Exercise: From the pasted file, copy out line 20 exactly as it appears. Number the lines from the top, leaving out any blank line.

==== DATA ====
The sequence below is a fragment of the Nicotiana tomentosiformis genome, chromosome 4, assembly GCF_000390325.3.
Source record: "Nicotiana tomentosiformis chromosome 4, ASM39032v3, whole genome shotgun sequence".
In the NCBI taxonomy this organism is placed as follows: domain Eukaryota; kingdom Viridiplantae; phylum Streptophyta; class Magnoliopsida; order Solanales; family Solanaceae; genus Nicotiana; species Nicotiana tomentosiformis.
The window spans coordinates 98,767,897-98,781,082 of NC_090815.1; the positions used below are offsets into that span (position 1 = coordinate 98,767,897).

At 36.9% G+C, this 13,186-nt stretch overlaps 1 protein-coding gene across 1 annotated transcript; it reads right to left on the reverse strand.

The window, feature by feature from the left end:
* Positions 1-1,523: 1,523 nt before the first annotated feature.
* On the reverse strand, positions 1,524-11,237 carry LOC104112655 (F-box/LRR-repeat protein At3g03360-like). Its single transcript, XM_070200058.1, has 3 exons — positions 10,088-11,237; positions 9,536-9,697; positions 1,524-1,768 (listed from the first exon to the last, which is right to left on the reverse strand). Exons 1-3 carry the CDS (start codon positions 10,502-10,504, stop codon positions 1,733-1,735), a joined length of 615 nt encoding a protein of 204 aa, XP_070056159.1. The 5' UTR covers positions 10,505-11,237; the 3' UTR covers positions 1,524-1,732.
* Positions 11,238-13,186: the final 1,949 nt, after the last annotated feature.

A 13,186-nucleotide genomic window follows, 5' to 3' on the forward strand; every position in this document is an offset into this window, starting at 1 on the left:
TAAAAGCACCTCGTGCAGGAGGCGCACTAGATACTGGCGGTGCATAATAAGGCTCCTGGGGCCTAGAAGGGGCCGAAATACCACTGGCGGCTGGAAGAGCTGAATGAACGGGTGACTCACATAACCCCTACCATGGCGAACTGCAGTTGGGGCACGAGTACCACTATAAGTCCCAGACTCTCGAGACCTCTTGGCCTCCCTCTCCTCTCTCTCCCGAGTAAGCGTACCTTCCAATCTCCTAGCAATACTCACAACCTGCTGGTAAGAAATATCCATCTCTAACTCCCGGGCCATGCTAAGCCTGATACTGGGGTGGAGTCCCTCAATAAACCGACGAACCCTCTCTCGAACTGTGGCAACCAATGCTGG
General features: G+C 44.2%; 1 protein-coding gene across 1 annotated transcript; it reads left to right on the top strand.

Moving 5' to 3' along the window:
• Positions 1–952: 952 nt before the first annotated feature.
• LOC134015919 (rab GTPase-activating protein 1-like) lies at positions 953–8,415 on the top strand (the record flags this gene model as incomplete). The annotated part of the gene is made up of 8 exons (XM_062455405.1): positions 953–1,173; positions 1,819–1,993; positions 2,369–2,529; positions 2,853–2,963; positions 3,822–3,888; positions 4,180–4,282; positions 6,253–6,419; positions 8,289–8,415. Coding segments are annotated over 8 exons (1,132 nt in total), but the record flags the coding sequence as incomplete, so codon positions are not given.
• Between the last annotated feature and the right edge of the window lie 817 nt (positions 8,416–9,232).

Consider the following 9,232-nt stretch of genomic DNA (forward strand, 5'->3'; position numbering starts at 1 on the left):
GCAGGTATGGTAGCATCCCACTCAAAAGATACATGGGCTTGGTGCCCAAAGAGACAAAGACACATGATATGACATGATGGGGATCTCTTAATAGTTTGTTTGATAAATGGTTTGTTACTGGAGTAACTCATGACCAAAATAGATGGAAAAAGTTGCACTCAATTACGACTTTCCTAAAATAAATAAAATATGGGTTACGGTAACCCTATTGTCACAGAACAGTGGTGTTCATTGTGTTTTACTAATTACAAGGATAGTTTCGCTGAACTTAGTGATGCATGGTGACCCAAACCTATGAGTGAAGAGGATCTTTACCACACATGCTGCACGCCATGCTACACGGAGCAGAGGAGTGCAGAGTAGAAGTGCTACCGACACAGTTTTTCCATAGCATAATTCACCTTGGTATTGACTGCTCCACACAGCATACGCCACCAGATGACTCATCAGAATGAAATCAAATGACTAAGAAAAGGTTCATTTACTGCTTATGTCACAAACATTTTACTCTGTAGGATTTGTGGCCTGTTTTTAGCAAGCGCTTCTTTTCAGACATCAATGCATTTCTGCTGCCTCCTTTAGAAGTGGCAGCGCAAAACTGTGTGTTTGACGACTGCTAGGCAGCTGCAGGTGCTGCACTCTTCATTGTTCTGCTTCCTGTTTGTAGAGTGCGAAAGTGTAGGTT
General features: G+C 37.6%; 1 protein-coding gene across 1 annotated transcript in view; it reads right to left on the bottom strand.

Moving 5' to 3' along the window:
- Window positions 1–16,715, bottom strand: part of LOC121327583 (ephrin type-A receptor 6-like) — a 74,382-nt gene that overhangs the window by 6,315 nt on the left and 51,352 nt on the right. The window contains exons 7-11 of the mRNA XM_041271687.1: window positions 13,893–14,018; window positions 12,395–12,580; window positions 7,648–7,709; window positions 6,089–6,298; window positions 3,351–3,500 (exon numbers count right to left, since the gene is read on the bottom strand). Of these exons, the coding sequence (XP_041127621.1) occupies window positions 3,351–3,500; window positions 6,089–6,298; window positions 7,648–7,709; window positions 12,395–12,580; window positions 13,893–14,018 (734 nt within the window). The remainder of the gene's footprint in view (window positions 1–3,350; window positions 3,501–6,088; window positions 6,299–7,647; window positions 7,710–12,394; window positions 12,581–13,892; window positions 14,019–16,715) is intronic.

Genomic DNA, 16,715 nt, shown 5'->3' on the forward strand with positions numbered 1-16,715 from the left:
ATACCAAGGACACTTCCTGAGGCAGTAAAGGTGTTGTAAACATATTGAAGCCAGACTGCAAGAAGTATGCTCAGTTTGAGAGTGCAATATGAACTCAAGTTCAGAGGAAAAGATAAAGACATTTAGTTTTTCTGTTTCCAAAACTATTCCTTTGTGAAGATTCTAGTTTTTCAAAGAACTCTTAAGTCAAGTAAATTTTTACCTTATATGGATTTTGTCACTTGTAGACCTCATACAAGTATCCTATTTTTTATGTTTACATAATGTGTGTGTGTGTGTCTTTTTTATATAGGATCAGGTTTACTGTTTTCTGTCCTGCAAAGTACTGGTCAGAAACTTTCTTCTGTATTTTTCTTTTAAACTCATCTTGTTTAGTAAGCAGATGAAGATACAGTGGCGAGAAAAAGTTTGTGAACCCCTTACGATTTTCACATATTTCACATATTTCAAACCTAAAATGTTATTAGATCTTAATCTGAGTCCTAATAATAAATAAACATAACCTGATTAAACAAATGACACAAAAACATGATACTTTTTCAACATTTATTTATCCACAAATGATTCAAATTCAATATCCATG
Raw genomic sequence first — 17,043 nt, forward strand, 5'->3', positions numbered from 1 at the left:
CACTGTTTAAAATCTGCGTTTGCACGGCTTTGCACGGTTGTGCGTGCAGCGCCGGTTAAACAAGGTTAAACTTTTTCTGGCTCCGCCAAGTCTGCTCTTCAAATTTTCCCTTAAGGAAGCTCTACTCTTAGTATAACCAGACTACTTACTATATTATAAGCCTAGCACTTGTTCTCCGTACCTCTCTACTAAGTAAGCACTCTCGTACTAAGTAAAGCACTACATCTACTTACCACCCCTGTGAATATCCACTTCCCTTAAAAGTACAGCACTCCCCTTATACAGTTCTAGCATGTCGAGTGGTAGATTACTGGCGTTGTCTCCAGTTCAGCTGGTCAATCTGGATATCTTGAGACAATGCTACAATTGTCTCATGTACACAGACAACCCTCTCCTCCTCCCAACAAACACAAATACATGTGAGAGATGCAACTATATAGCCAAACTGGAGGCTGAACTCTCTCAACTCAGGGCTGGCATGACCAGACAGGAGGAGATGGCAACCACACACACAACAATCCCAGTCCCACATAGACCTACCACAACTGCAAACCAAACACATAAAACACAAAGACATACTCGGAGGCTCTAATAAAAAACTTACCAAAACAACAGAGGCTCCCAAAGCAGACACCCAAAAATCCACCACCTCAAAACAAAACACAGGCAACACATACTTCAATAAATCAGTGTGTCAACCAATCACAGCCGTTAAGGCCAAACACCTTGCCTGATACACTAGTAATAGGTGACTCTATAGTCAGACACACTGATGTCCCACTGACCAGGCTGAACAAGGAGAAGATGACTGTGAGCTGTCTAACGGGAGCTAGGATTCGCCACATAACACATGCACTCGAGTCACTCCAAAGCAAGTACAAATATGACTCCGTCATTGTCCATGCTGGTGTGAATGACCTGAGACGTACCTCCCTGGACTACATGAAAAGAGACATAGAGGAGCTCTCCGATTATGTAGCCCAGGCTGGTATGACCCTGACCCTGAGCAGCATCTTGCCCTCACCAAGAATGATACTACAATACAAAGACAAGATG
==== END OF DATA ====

Moving 5' to 3' along the window: